A question I see often thrown around when discussing software development is:
“What is clean code?”
The question always struck me as audacious. It’s like asking a painter to explain how to paint properly. But hold on, a painter works alone, and the finished product does not have to conform to a rigid specification. A painter doesn’t have deadlines either, at least, I’ve never heard of any. So that comparison doesn’t work at all. Hmm. How about asking a bridge builder? He’s part of a team, and the project’s deliverable is met with extraordinary technical scrutiny. I wonder what he would answer when asked:
“How do you build a clean bridge?”
On second thought, bridges are not built with the same methodology as software. Sure, there’s maintenance, but you rarely decide mid-way to scrap everything and start over. And you don’t really have the option to hot-fix your bridge at 3 A.M. on a Sunday because one of the structural elements has started to collapse. Photo by chuttersnap on Unsplash
Could it be that the clean code question actually has more depth to it than we think?
I’d say that the question needs to have a bit more context for it to be fair to the person answering it. A more honest question would be something like:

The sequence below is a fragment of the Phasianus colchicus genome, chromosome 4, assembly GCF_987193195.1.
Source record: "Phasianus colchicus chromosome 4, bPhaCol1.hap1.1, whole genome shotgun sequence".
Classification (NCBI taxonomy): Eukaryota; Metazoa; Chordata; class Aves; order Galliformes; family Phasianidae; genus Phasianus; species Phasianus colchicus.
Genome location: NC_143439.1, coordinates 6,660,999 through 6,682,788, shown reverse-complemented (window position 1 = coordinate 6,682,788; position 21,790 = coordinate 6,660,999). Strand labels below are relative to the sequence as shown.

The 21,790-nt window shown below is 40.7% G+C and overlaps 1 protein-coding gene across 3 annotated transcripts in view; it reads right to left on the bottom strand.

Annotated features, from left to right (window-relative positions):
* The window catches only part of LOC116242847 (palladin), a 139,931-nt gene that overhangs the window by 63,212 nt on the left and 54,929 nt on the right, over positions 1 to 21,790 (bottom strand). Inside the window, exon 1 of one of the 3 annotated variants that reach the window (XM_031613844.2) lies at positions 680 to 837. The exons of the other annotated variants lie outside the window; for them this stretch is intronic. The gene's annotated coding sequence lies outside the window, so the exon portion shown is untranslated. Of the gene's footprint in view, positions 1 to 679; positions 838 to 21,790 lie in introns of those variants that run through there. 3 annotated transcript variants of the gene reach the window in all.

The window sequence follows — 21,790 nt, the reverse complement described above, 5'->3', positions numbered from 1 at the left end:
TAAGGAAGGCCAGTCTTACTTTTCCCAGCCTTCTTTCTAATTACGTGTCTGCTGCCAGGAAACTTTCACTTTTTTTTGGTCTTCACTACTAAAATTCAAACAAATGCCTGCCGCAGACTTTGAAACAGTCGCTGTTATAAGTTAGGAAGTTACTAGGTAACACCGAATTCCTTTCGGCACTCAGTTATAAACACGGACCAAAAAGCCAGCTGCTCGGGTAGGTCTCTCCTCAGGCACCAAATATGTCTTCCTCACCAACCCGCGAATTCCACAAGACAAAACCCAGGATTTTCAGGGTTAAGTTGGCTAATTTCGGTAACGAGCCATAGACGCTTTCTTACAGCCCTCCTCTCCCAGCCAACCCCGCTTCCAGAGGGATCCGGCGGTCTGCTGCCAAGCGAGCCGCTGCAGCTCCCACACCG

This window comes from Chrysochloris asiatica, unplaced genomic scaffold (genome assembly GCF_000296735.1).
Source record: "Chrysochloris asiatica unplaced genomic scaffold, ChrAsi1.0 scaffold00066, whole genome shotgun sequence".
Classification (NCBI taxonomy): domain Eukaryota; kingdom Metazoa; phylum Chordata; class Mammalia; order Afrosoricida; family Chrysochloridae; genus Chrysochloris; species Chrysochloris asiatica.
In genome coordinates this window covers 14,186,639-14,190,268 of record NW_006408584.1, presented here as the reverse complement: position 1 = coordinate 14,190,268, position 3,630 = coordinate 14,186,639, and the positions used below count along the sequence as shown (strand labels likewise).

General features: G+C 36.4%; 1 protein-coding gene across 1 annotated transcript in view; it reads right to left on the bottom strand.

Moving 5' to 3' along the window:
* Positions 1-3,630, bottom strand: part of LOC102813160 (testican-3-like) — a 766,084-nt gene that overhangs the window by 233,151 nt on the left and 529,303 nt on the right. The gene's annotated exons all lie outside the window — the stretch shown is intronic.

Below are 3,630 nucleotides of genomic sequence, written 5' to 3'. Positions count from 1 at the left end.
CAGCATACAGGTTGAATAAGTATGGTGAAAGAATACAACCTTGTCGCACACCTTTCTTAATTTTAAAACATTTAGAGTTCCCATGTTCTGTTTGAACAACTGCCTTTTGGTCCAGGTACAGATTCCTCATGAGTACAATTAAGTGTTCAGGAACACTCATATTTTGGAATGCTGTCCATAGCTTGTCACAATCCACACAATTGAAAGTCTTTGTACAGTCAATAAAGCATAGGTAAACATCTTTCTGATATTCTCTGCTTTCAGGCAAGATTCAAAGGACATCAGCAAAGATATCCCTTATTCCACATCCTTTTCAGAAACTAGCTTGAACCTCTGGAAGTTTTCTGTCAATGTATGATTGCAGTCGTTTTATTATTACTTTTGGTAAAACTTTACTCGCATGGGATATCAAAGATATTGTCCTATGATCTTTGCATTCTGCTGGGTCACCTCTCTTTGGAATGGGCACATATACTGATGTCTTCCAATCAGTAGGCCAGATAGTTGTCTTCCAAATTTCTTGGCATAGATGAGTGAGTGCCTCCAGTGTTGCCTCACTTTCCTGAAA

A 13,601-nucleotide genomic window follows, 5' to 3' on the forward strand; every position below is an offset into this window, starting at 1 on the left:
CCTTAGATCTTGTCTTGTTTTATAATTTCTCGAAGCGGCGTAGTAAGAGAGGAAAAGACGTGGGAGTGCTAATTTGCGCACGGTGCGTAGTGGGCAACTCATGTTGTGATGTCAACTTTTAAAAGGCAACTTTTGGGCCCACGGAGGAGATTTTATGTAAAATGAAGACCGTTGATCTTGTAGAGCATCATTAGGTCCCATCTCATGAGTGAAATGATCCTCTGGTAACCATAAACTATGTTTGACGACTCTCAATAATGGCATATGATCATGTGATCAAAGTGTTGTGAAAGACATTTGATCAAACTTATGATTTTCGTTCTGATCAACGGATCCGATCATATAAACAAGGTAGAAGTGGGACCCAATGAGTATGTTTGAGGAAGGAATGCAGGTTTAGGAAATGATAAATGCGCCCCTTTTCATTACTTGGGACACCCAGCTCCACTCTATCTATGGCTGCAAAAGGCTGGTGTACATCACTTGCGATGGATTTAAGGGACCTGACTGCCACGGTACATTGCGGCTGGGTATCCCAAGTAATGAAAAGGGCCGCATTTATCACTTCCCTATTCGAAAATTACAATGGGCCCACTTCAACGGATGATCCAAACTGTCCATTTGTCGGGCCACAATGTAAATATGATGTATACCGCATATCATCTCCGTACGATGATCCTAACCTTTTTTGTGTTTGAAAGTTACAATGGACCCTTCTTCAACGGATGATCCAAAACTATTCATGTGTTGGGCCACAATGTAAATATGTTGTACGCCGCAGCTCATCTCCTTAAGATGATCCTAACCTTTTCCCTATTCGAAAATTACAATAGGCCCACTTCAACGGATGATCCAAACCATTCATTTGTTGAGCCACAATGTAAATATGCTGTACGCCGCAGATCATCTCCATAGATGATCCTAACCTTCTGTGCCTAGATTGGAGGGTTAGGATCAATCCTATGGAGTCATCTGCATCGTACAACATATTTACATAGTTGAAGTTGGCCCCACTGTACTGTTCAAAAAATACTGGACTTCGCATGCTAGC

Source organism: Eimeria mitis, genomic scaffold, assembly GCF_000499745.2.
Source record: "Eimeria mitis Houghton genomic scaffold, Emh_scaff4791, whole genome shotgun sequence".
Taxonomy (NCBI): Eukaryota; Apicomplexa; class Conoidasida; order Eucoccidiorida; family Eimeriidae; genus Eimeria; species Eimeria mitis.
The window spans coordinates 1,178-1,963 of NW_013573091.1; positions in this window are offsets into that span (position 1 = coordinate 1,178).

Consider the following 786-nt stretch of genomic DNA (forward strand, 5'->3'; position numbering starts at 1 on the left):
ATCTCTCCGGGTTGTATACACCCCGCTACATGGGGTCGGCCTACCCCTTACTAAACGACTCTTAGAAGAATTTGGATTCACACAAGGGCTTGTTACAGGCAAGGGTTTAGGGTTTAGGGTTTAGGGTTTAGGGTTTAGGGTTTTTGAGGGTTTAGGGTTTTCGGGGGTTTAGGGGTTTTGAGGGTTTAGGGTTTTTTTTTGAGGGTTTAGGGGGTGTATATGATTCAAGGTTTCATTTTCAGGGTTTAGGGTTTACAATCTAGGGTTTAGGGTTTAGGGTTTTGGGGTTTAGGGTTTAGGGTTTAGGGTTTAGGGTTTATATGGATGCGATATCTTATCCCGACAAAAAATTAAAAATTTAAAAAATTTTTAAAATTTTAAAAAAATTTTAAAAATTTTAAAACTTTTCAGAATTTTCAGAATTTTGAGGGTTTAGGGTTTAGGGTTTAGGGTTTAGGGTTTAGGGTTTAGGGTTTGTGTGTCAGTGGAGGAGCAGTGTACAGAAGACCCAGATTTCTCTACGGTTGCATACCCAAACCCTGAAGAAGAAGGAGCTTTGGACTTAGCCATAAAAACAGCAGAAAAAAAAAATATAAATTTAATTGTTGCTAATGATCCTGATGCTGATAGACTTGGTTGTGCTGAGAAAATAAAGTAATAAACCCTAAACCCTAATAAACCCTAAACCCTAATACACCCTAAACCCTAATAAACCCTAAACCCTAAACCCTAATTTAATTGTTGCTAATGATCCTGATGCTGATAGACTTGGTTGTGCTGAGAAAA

“What is clean code to you, if you’re going to be working on a 5–10 man team?”
When was the last time you wrote code that you absolutely knew would hit production and stay there for at least 2 years? Have you ever known that in advance?
The real irony is that, if you’re writing code all by yourself, you simply do not care about any of that. Does that mean you don’t write clean code? Maybe. Or maybe you want to get the job done as quickly as possible and move on.
Does knowing the answers to the above questions make you write “clean” code? I believe people want to write the best software that they can, but is it fair to say that, under peer pressure, they’d do a better job?
And after all, how clean can code be? How do you measure it? It might be tempting to answer with a phrase containing the word “bugs” in it, but I think everyone knows how that one plays out in the real world.
Perhaps you could measure the cleanliness factor of a particular block of code by measuring how much time it takes you to change it. But that also needs some context. Was the code written by you a week ago? A month? 2 years? Are you a Junior level software developer or a seasoned vet? Are you new to the project?
And how about business value? Is it profitable for your company to write clean code? Does a start-up exit faster if its code was written in such a way that it allowed a 20–50 man team to rapidly iterate on it and pivot according to market fluctuations?
I’m going to stop with the questions now, though, let’s draw up some conclusions.
It seems to me that measuring cleanliness of our code is hard. Writing clean code is even harder, of course. Talking about clean code, on the other hand, is surprisingly easy. Almost anyone can talk for hours about it.
And this is where I think the irony is: most people love the idea of clean code, would definitely write clean code given the opportunity, but have no idea how to measure code cleanliness or if this endeavor has any tangible business value.
I propose a new topic of discussion to everyone out there tackling the idea of clean code:
“How do we measure clean code, and what’s the threshold at which it starts generating business value?”